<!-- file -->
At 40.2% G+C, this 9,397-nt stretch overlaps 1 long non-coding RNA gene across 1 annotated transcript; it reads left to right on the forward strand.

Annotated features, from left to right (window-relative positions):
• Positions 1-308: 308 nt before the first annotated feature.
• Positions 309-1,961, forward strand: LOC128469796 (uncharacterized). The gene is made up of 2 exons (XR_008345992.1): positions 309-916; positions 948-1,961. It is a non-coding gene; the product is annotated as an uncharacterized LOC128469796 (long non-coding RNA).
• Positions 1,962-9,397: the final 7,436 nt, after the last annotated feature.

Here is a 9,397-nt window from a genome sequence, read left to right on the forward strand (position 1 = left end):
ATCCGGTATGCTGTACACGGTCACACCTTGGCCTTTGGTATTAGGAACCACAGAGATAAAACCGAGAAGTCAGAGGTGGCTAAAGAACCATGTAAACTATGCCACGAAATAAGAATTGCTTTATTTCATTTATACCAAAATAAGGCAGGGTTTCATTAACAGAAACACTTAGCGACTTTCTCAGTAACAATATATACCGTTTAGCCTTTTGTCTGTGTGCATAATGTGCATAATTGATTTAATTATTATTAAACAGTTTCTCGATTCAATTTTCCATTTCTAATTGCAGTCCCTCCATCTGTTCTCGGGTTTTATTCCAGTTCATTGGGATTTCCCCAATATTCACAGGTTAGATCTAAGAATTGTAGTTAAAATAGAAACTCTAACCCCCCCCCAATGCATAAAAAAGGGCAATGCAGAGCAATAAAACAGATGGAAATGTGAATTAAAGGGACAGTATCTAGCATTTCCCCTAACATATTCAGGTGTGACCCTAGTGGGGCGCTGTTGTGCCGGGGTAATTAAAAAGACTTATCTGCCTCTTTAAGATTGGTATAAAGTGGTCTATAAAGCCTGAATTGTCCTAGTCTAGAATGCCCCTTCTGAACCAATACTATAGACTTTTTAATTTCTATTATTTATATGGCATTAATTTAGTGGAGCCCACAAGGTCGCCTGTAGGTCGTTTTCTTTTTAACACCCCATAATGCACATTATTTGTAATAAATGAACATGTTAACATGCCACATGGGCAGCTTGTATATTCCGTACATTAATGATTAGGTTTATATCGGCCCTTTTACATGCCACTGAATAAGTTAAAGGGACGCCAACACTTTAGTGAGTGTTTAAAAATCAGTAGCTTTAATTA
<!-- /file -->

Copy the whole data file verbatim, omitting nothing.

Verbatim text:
At 40.2% G+C, this 9,397-nt stretch overlaps 1 long non-coding RNA gene across 1 annotated transcript; it reads left to right on the forward strand.

Annotated features, from left to right (window-relative positions):
• Positions 1-308: 308 nt before the first annotated feature.
• Positions 309-1,961, forward strand: LOC128469796 (uncharacterized). The gene is made up of 2 exons (XR_008345992.1): positions 309-916; positions 948-1,961. It is a non-coding gene; the product is annotated as an uncharacterized LOC128469796 (long non-coding RNA).
• Positions 1,962-9,397: the final 7,436 nt, after the last annotated feature.

Here is a 9,397-nt window from a genome sequence, read left to right on the forward strand (position 1 = left end):
ATCCGGTATGCTGTACACGGTCACACCTTGGCCTTTGGTATTAGGAACCACAGAGATAAAACCGAGAAGTCAGAGGTGGCTAAAGAACCATGTAAACTATGCCACGAAATAAGAATTGCTTTATTTCATTTATACCAAAATAAGGCAGGGTTTCATTAACAGAAACACTTAGCGACTTTCTCAGTAACAATATATACCGTTTAGCCTTTTGTCTGTGTGCATAATGTGCATAATTGATTTAATTATTATTAAACAGTTTCTCGATTCAATTTTCCATTTCTAATTGCAGTCCCTCCATCTGTTCTCGGGTTTTATTCCAGTTCATTGGGATTTCCCCAATATTCACAGGTTAGATCTAAGAATTGTAGTTAAAATAGAAACTCTAACCCCCCCCCAATGCATAAAAAAGGGCAATGCAGAGCAATAAAACAGATGGAAATGTGAATTAAAGGGACAGTATCTAGCATTTCCCCTAACATATTCAGGTGTGACCCTAGTGGGGCGCTGTTGTGCCGGGGTAATTAAAAAGACTTATCTGCCTCTTTAAGATTGGTATAAAGTGGTCTATAAAGCCTGAATTGTCCTAGTCTAGAATGCCCCTTCTGAACCAATACTATAGACTTTTTAATTTCTATTATTTATATGGCATTAATTTAGTGGAGCCCACAAGGTCGCCTGTAGGTCGTTTTCTTTTTAACACCCCATAATGCACATTATTTGTAATAAATGAACATGTTAACATGCCACATGGGCAGCTTGTATATTCCGTACATTAATGATTAGGTTTATATCGGCCCTTTTACATGCCACTGAATAAGTTAAAGGGACGCCAACACTTTAGTGAGTGTTTAAAAATCAGTAGCTTTAATTA